In 60yr old male patient and 52yr old male patient cases before it was thought to be a case of thrombolytic event but looking upon laboratotay and radiological findings with no such co relating pathologic results were found, later it was considered to be a cases of avascular necrosis of maxilla. But on the other hand our other case a 38yr old male diabetic patient who was previously infected with covid-19 and presented with atypical facial pain along with multiple discharging sinuses in maxillary arch so to clear up the dilemma we went further to go for d-dimer values and angiography of face which gave clear picture that it is not the case of thromboembolic event because there were no such laboratory or radiological findings proving it to be a thromboembolic event after covid-19 infection.

This is the first pilot study till now to our knowledge to go for CT study of face angiography to confirm any thromboembolic event involving maxillary artery and its branches. As limited data is present on thromboembolic events associated with oral conditions, still dental surgeons should consider thromboembolic events and be aware of its signs and symptoms while treating patients. This is unfortunate that no such cases are reported in medical literature till yet. Several studies reported for thromboembolic events especially in ICU patients who were previously affected by covid-19 severely [12,13].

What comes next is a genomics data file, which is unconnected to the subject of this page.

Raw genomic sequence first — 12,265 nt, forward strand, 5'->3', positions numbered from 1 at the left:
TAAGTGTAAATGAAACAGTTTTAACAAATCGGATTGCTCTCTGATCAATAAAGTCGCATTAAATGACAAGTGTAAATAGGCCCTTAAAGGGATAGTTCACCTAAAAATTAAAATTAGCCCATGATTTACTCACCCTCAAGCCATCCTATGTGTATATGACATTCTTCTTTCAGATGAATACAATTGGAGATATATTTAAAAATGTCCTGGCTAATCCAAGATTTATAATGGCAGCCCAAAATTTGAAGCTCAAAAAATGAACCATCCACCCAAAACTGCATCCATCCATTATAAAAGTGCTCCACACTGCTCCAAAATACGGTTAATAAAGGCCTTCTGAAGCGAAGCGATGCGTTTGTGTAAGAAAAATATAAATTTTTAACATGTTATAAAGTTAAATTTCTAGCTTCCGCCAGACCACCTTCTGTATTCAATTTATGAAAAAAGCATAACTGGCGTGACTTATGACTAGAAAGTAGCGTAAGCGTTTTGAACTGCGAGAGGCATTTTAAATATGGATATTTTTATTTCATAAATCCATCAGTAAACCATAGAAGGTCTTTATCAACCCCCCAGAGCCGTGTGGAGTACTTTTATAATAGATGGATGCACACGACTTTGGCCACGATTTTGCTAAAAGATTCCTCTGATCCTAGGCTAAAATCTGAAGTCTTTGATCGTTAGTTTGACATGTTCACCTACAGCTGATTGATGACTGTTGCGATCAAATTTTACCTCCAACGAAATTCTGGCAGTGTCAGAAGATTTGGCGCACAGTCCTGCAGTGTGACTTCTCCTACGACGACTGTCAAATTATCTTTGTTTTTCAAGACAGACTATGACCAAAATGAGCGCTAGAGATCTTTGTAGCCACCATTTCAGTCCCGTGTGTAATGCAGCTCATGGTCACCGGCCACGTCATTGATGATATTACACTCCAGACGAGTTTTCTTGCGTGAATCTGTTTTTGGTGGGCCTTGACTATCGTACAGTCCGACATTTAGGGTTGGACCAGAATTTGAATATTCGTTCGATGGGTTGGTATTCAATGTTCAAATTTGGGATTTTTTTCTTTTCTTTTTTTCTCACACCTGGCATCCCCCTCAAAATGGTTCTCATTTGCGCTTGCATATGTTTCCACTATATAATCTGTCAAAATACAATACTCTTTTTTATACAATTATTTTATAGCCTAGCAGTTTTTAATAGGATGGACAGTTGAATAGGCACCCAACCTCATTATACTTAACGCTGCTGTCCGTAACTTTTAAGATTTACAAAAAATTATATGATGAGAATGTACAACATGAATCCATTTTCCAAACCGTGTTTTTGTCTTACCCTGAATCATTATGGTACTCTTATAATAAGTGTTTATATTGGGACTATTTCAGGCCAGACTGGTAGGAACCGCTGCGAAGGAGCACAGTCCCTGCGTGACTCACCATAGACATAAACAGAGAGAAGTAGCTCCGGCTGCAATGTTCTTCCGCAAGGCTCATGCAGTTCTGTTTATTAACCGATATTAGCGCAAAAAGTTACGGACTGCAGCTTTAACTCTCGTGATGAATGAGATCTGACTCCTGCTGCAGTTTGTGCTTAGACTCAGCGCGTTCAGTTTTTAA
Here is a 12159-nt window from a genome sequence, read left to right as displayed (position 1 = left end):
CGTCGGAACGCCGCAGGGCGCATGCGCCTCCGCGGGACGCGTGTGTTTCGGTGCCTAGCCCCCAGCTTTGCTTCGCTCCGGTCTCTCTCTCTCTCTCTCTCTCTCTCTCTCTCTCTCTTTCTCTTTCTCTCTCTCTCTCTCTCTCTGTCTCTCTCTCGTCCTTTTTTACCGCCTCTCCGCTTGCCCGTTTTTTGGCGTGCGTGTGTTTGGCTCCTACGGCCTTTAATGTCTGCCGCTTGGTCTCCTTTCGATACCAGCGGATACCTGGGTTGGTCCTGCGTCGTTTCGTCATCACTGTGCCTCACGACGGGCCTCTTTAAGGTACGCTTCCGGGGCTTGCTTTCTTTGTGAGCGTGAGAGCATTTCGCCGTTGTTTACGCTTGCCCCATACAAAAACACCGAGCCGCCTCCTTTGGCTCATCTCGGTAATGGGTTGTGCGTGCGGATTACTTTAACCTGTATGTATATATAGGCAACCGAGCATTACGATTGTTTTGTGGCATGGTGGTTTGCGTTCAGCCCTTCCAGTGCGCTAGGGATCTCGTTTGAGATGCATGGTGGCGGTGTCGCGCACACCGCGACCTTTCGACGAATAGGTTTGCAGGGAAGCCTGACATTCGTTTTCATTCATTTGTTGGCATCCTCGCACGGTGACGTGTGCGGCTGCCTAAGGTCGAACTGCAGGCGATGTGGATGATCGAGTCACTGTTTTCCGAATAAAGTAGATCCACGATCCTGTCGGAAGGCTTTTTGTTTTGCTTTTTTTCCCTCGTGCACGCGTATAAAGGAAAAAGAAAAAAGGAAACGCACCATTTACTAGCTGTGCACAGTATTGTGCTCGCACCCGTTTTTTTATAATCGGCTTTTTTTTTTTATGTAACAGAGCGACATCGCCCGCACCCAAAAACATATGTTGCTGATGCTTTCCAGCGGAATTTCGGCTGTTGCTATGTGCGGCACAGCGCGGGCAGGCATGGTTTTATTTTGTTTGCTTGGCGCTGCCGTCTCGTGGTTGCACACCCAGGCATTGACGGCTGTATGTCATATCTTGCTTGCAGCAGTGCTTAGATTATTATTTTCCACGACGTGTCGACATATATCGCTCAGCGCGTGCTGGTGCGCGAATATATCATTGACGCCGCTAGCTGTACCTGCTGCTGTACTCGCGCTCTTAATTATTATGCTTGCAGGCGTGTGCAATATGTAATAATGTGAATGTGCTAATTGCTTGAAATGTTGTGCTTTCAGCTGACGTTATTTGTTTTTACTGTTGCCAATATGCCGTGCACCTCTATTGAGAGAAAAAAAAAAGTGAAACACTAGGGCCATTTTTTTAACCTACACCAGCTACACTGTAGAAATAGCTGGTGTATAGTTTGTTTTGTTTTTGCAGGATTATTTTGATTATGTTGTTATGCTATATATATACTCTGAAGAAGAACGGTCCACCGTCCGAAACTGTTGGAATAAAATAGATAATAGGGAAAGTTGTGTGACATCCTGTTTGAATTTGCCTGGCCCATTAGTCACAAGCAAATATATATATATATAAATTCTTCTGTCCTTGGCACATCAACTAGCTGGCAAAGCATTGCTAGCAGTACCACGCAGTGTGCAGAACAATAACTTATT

Few of the studies reported,showed cases of mild covid-19 affected individuals to complicate with thromboembolic events during the active phase of the disease [14,15].

In one case ,to diagnose a patient of MRONJ two criteria needs to be fulfilled i.e history of ongoing medication with antiangiogenic or antiresorptive such as Bisphosphonates and denosumab other is non healing bone that can be easily probed through fistula in maxillofacial region with no history of radiation of head and neck region or underlying malignancy [16-20] our case is found to be previously infected with covid-19,for supportive care must have undergone medications. Biopsy report also did not reveal any kind of malignancy and patient was presenting with draining pus from multiple sinuses.

The symptoms clinically manifested as toothache from nonodontogenic cause, radiating pain, unexplained pain along with altered sensation. Radiographically, it may be an unexplained bone loss attributed to periodontal inflammation thus making changes in trabecular bone pattern [18] Our patient in present case also presented with pain in affected area.